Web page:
Understanding the GCSE new grades and guides for employers - 2020


We have had a few calls from employers who, with the increased government funding available, are keen to take on apprentices but are unsure of the qualification criteria.

Indeed, in speaking to parents of school leavers over the last few weeks, we have found that parents felt that predicted grades of 4, 5’s, 6 and 7 were not good enough to become an apprentice.  This is not the case!

It’s been a couple of years since the new grades for GCSE changed from A-G to 9-1. With the addition of Covid-19 and students unable to take their GCSE’s this year, and a new grading system based on predicted grades some employers are finding it difficult to gauge what these grades mean, so here is a quick guide for you. All GCSE grades will be scored 0-9 from August 2020.

The Department for Education recognises grade 4 and above as a ‘standard pass’ in all subjects. It is a credible achievement for a young person that should be valued as a passport to future study and employment.

For clarity, a grade 4 or above marks as a similar achievement to the old grade C, which is the standard for a Level 2 qualification. If you have previously set grade C as your entry requirement, it would be reasonable to ask for a grade 4 under the new system.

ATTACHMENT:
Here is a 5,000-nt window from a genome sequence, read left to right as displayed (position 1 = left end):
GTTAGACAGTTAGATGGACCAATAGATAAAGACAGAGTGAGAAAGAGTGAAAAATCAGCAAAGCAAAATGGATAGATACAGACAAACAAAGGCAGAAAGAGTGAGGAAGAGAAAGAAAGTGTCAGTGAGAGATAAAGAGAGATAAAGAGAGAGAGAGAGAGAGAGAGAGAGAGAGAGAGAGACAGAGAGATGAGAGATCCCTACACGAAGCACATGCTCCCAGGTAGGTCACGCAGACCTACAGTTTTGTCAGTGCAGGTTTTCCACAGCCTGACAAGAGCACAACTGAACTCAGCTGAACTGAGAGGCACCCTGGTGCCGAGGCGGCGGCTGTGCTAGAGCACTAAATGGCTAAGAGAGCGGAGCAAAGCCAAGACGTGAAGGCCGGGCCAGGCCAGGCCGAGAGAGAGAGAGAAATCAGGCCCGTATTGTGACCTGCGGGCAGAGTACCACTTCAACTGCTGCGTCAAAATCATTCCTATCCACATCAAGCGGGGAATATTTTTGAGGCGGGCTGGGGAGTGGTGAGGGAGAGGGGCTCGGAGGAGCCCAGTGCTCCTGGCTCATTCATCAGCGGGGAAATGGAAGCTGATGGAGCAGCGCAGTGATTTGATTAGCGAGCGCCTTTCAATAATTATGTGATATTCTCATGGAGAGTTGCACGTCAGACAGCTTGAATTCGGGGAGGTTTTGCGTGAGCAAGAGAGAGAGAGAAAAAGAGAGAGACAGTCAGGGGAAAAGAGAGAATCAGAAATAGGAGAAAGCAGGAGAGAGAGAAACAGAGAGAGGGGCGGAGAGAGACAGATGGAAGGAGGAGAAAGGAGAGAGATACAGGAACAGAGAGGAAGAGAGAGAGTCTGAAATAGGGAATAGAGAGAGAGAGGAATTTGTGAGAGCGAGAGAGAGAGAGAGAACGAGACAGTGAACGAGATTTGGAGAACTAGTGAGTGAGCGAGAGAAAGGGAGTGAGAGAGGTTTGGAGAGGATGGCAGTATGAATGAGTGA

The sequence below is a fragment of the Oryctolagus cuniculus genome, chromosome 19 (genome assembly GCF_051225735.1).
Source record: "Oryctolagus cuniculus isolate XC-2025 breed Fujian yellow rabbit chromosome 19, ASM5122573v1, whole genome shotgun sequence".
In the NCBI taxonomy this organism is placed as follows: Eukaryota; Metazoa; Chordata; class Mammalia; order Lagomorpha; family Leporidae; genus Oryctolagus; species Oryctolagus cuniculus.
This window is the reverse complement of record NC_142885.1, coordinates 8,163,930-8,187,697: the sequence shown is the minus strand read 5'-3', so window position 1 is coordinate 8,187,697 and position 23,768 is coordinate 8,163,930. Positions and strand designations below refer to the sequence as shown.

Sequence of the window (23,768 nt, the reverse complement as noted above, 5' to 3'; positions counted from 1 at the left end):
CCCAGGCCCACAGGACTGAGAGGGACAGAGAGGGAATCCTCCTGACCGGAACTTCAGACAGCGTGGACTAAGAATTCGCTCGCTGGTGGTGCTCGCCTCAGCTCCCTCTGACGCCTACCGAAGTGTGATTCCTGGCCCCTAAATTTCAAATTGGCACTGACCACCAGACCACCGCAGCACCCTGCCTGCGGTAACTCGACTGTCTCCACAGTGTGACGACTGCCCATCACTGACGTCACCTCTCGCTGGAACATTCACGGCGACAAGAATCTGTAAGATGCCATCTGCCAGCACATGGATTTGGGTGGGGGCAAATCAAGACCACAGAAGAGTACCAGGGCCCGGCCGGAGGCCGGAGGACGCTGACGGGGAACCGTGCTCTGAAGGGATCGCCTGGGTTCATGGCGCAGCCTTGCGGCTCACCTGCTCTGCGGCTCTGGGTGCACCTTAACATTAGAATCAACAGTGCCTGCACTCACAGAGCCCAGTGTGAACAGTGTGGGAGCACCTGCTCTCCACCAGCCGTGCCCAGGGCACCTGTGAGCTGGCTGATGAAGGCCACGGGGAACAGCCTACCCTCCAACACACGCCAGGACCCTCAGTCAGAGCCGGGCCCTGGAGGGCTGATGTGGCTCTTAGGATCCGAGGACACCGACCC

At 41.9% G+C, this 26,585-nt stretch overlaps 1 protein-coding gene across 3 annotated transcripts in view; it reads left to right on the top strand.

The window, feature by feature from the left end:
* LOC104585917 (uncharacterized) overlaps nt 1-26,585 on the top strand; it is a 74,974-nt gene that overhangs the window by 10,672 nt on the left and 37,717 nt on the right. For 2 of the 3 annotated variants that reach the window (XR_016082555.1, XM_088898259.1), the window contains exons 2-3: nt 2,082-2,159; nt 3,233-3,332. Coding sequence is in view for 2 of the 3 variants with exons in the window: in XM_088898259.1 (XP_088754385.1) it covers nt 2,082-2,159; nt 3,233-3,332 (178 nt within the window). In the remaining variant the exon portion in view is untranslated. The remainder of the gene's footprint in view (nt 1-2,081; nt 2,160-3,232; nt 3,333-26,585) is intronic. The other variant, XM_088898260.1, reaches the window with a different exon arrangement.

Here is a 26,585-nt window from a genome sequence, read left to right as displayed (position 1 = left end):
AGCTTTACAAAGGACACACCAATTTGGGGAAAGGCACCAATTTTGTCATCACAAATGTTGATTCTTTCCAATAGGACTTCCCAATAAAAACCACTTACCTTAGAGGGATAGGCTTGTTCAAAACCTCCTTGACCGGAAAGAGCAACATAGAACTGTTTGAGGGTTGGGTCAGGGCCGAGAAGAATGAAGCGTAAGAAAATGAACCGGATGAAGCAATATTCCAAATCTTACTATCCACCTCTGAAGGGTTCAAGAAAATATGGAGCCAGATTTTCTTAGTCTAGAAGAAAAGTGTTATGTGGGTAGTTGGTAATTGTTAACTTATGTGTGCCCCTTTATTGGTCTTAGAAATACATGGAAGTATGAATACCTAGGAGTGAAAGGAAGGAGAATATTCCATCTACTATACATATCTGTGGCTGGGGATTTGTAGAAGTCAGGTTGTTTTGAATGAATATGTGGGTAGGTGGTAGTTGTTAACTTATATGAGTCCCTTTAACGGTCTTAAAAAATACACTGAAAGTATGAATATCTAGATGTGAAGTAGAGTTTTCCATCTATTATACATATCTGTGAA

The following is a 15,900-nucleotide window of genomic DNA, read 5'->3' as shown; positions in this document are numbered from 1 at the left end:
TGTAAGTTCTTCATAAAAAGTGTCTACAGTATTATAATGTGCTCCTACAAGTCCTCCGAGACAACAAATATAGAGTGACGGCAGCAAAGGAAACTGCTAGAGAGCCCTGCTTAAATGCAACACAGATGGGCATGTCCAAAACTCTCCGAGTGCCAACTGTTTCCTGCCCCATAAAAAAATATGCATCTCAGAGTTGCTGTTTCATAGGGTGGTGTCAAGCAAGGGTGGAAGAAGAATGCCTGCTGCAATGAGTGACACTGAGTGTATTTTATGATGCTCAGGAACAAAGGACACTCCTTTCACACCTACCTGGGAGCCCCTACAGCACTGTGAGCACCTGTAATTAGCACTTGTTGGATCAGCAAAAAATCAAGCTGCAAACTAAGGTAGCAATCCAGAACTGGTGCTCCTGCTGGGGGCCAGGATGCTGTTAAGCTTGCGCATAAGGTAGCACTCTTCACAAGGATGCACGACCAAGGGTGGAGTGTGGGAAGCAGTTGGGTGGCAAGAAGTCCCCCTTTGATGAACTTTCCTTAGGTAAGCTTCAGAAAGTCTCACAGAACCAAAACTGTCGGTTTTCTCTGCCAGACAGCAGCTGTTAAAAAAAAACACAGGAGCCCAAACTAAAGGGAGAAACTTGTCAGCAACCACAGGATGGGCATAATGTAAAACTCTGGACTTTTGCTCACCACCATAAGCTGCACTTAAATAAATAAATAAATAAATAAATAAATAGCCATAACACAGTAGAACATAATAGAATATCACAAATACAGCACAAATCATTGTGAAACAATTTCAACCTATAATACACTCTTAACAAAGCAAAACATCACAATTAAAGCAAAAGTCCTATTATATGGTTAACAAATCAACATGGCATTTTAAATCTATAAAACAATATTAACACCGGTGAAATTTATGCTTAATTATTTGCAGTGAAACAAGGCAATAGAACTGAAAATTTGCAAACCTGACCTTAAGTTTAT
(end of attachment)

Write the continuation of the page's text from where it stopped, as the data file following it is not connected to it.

Between 2017 and 2019, some exam certificates will have a combination of number (9 to 1) and letter (A* to G) grades as students sit a mix of new and old GCSEs.

This year, 2020, GCSE certificates will contain only number (9 to 1) grades.

Even more difficult this year is that due to Covid-19, Year 11’s were unable to sit their exams and have been graded by teachers against mock exams and homework assessment. 

Youth Employment UK makes it clear that the grades awarded have equal status to grades in previous years and should be treated in the same way. Ofqual has provided clear guidance to all schools and colleges on how to assign GCSE grades fairly and using the same grading methods.
Also, it is worth remembering that apprentices can be any age, so grades provided by candidates from previous years as A-G are still recognised.
 


Finally, while looking at the new benchmarks, as employers, we know that grades and top-scoring academic ability are not the only criteria that are important when employing an apprentice. Some kids might have excellent course work results, but exam conditions might not suit them or challenges like dyslexia might challenge them, but they could be very entrepreneurial.
 


If you are already in the process or thinking about taking on an apprentice, then you are the right path to adding value to your business and career of a new learner. You are doing something great, so if you see a candidate with some great skills, but have not achieved a grade 4 or C in Maths and English, we can teach them functional skills equivalent as part of the course at no extra cost.
 


Here is a quick table to help you with the new grade system

https://mcusercontent.com/821e2150faf3cc9e2a45a8652/images/9db56f41-5abe-4d96-959c-d5660c879981.png

 

And remember you can gain funding up to £3000 for taking on an apprentice.  For more details give us a call on 020 8989 9832 or contact us here  

      


19 Aug 2020